Paying attention on the golf course is very important. There are opportunities to gain strokes on the field during every tournament. The trick is to be patient and take advantage of the rare chances as they arise. Have you ever gained strokes on the field in a golf tournament?

I am a grateful golfer! See you on the links!

2 thoughts on “Gaining Strokes To The Field in a Golf Tournament

  1. Your number 11 sounds like a fun hole to me. First, we don’t get a lot of elevated tee boxes around here in flatland. So they feel like a treat. And I’ve always liked hitting my four iron off the tee anyway. There are a few courses that have some long and dangerous par 3s over water around here. One of them gave me my only hole in one and another you see on tv every year when they play at Copperhead. (ouch, that reminds me, the rates there are up to $350 now, so I probably won’t be playing there ever again).

    While I wasn’t playing in a tournament today nor on a course as tough as Copperhead, I did give myself one of those kinds of opportunities you spoke about. But I blew it this time. I had hit a perfect drive up the left hand side on a par 5. There’s water there that intrudes a bit into the fairway on that side, but I can get over it and I hit a fade so the water wasn’t really a worry. This ball went straight though. Right up my aim point. I used the cart path where it goes around that intrusion for my aim point. And I landed the ball right at the end of the path about 15 yards past the water and got a great bounce as a bonus. So instead of having to lay up or maybe hit a 3 wood in, I was close enough I could choose between a 90% pitching wedge and a 3/4 swing with a 9. But I had to wait what seemed forever before I could hit. The twosome in front struggled around and on the green and of course, I was in range early thanks to that bounce which made the wait longer than I would have had. And along with the wait, which is something I struggle with still, I had the random thought of the possibility of a double eagle cross my mind as I stood behind the ball. Because of that thought I chose the 3/4 nine iron because that kind of shot is what has given me more hole outs than any other. But I blew it. I bladed it a bit and one hopped it off the back and left myself a tough lob shot off a tight lie. What should have been an decent chance at eagle or an easy birdie at least, turned into a par that certainly felt like I had left one or two to the non-existent field.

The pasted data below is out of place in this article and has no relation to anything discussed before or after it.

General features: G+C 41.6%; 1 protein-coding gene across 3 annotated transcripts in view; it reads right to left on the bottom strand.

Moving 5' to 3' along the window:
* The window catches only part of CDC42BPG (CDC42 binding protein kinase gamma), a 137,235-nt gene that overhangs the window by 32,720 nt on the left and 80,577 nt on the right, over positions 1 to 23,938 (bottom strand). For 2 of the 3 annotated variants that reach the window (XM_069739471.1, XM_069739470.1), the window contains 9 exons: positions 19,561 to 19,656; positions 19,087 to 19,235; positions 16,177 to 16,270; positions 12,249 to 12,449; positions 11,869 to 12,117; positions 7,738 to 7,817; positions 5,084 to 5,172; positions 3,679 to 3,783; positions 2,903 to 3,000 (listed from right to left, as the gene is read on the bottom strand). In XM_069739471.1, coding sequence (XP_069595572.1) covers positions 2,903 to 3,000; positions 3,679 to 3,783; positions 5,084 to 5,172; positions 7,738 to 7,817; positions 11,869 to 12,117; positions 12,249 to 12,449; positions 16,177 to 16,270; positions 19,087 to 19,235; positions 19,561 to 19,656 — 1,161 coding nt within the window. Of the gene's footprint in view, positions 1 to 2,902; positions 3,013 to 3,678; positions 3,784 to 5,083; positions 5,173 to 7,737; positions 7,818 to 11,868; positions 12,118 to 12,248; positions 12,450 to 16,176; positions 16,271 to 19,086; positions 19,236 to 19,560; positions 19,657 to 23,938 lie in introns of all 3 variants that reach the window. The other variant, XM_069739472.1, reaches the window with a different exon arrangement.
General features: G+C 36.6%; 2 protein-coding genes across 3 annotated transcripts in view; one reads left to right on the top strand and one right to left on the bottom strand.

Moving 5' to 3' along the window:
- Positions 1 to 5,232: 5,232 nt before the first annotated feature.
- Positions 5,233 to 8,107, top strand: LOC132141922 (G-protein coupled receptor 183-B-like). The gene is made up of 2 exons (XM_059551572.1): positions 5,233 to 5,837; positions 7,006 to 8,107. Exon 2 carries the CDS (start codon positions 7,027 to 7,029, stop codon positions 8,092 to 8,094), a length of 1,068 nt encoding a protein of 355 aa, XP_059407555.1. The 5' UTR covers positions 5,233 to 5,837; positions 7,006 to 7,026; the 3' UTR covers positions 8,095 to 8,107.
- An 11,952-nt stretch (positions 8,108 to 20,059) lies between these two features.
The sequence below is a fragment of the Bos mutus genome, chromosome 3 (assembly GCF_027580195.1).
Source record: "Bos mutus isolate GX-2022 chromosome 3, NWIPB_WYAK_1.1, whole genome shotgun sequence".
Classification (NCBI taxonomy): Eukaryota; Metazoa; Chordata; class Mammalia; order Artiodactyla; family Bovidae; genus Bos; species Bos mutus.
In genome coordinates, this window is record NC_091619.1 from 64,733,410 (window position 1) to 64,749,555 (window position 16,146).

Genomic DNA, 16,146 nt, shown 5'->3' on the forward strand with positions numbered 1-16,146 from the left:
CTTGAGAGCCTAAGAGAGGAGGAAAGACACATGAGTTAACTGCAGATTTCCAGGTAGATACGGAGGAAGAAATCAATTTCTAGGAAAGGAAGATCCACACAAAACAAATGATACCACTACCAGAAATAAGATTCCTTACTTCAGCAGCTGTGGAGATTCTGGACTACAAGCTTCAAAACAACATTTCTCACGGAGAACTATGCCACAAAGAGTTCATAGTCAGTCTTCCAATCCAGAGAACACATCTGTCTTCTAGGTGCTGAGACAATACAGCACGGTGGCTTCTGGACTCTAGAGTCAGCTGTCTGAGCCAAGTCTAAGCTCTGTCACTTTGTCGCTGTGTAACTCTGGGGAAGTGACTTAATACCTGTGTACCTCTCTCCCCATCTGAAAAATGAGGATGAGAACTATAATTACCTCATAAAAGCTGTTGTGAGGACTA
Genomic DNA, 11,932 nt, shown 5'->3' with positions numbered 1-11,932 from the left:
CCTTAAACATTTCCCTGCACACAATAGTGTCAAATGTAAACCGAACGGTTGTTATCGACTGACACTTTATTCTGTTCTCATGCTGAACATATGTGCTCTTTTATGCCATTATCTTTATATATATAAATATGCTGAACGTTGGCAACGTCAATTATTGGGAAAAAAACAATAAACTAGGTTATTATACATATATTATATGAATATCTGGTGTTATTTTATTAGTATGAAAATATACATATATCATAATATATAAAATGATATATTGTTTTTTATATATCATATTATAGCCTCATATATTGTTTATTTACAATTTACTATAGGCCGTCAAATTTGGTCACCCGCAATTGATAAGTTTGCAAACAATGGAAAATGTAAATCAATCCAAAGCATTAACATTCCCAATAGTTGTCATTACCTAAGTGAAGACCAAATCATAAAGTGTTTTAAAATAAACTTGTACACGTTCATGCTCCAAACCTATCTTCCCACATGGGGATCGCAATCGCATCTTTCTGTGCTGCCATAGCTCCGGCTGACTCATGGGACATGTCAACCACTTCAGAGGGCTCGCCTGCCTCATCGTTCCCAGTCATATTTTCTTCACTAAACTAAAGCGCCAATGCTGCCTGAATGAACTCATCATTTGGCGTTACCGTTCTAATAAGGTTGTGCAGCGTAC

• Kevin

      I can relate to your story. I have experience similar results from having to wait a long time to make a shot. Some days I can handle the wait and others I become frustrated. It is difficult to remain mentally strong if we have to wait all the time; I try to thing of other things or keep my mind occupied by rooting through my bag, but that is a stop gap measure at best. I hope you have the opportunity to go for that double eagle again; I am sure the results will be different.